In conversation: Kate Rohde


Image: Kate Rohde’s bright and bold sculptures reinterpret traditional conceptions of museum diorama displays. 

Works by artist Kate Rohde featured in the exhibition Strange Nature were inspired by wunderkammer dioramas that sought to present ‘perfect’ moments in time. 

“The works that I've got in Strange Nature, most of them are actually older works of mine — anywhere from 10 to 14, 15 years old,” said Rohde. “In this particular period, I was very interested in the wunderkammer, the ‘cabinet of curiosities’.  

“They were the precursor to the modern museum and methods of collecting. In the wunderkammer, things were collected and displayed in a more aesthetic arrangement, rather than a scientifically correct way. Growing up, I loved the Melbourne Museum; the old Melbourne Museum was a very wunderkammer, cabinet of curiosities-style of Victorian museum.  

“And I liked dioramas — they present what I think of as a bit of a ‘perfect moment’. If you went out seeking nature on your own, you might just go out and see nothing — the great event won't occur. Whereas, you go to the museum, and it’s a tradeoff. It's not real, but you get to see and imagine that dramatic moment — where the lion pounces on the gazelle, or something. 

“So, I drew on a lot of those wunderkammer traditions, composing my own little fantasy dioramas and scenes, because I loved it.” 

Rohde observed how her desire to capture the ‘perfect moment’ is well-represented in the Strange Nature exhibition. 

Rhinestone Chipmunk was inspired by motifs that happen in taxidermy quite often,” Rohde noted. “One of the big recurring scenes seen across the world is the cobra and mongoose. In fact, there’s one here at QVMAG in the basement storage.  

“My piece echoes that dramatic diorama moment, where the little rodent is being threatened by the potentially dangerous snake. But, maybe, the chipmunk is like the mongoose... So, it actually shows a more evenly matched battle.  

“It’s a bit of a weird, kitschy reinterpretation of that taxidermy classic.“ 


Image: Kate Rohde’s Rosella Vitrine (2009) combines an artefact from QVMAG’s collection with an intricate hand modelled sculpture. 

For one of her pieces in Strange Nature, Rohde was given the unique privilege to combine one of QVMAG’s collection pieces with her own artwork in a piece entitled Rosella Vitrine.  

She recalled, “Troy Emery and I came to visit QVMAG and [Curator] Ashley Bird said, ‘Look, you might be able to include some of the Natural History specimens from the Museum’ — old teaching models, not anything too precious. And this was the most colourful bird that was available to me, the rosella.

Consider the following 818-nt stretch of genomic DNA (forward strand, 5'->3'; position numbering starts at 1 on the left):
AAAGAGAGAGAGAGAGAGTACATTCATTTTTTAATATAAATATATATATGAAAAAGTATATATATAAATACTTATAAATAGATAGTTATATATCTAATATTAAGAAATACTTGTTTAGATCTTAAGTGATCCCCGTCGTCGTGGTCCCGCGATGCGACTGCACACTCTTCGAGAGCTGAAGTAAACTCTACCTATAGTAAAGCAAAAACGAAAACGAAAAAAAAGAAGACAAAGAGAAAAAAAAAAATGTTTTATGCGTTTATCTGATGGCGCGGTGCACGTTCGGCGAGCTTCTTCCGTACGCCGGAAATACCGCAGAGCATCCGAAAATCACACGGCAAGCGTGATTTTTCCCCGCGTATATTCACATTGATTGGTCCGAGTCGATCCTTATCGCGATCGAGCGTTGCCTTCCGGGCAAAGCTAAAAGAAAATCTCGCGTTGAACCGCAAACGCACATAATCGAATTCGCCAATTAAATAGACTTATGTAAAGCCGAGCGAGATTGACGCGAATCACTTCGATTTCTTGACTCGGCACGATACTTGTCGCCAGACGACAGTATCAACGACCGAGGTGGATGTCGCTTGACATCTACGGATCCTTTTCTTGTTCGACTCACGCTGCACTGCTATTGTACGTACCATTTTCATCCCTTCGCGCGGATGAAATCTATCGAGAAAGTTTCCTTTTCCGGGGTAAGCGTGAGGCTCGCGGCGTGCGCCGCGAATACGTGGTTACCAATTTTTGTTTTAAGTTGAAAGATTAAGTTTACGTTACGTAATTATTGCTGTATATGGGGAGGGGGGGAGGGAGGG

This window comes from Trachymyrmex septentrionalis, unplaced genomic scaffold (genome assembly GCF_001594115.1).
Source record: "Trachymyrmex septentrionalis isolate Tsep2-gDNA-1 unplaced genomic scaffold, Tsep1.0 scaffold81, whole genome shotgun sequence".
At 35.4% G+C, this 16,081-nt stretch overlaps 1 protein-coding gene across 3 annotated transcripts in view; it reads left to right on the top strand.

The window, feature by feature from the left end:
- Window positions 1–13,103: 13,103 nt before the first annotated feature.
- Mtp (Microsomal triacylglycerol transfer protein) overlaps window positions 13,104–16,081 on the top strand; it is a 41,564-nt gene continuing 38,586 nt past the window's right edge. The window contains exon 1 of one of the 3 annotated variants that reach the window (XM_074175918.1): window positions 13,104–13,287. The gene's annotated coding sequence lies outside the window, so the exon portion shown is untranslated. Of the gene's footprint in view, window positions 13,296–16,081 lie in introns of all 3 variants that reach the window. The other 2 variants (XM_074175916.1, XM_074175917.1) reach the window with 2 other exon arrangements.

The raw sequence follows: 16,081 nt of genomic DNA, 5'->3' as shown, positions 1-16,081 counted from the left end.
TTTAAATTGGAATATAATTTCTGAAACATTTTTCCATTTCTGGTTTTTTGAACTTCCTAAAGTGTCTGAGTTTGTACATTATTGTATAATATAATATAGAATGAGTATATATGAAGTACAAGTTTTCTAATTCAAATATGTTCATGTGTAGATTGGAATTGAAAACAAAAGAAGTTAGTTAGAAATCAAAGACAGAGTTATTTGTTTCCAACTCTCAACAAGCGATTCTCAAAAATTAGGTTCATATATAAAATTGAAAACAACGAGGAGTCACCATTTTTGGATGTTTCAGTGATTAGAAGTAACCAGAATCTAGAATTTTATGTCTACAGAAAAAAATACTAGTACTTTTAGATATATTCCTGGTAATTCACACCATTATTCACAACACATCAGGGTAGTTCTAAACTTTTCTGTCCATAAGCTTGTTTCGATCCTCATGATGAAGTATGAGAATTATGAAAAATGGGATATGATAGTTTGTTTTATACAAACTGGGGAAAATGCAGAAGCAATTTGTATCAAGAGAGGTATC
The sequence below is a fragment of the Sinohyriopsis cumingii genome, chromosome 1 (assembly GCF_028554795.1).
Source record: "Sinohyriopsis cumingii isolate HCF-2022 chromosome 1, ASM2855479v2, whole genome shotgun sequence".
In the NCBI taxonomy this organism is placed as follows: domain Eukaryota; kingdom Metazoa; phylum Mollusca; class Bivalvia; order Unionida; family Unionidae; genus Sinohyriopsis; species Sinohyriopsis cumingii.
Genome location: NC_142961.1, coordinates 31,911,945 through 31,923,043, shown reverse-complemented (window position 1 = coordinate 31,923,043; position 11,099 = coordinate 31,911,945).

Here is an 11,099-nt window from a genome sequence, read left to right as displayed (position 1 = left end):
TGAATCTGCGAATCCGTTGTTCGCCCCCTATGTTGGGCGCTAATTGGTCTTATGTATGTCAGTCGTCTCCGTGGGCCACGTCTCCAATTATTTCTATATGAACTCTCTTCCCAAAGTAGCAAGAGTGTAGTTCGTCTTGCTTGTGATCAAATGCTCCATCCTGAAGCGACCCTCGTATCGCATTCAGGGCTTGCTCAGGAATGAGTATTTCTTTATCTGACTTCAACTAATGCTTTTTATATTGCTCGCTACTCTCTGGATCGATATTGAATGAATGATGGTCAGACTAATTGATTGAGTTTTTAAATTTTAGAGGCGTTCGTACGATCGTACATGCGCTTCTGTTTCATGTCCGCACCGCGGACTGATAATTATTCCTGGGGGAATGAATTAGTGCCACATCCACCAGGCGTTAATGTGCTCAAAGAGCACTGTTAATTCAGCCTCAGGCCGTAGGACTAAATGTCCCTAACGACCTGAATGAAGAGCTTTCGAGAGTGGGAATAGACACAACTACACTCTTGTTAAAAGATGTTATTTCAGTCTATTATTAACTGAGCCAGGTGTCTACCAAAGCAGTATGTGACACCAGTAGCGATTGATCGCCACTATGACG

“Where possible, I always like to try and present the artworks in a way that it's a complete unit. Rather than just having them on a long plinth or a white cube situation. I like to make exhibition displays and furniture, customised for the artworks. Then, it all becomes one combined unit. 

“I already had a shelf piece kind of made up. So, I did a new little base, just over the last couple of months, to put the bird in. I've used a slightly different technique — I hand-modelled it all, and then spray painted with an airbrush.  

“It's got a bit more of a gothic, kind of ‘dark forest’ feeling to it. The colour in the base is like the iridescent plumage of the feathers of the parrots. I was going to go a bit more ‘rainbow’ with it, but — and this is what sort of happens when you're making things, sometimes — I got this new alcohol ink. This is actually the colour it comes out as, a sort of two-tone opal, and it looks so cool. I was going to do dark red and dark green pops – but I just loved that blue-purple. I was like, ‘That's it.’” 


Image: Kate Rohde with fellow artist Troy Emery at the Strange Nature exhibition opening at QVMAG. 

Rohde spoke of her thoughts on revisiting some of these pieces, given the length of time since they were developed.  

“It’s kind of interesting,” she said. “When I made these, it was the early days of mould-making and casting. They're quite rustic, compared to how I would go through that process now. And there's a part of me that, a few times, I've been tempted to go back and make adjustments to them.  

“But then, it's also nice to have something that is a testament to where you were at a particular time. Even though there are little things that I could fix, it's not really affecting the artwork negatively. And to me, it's like: look, that's where you were at that moment.  

“This artwork is a moment in time. I can reflect back on where I was then — and how far I've come.” 

Strange Nature is at the Queen Victoria Art Gallery at Royal Park until 14 April 2024.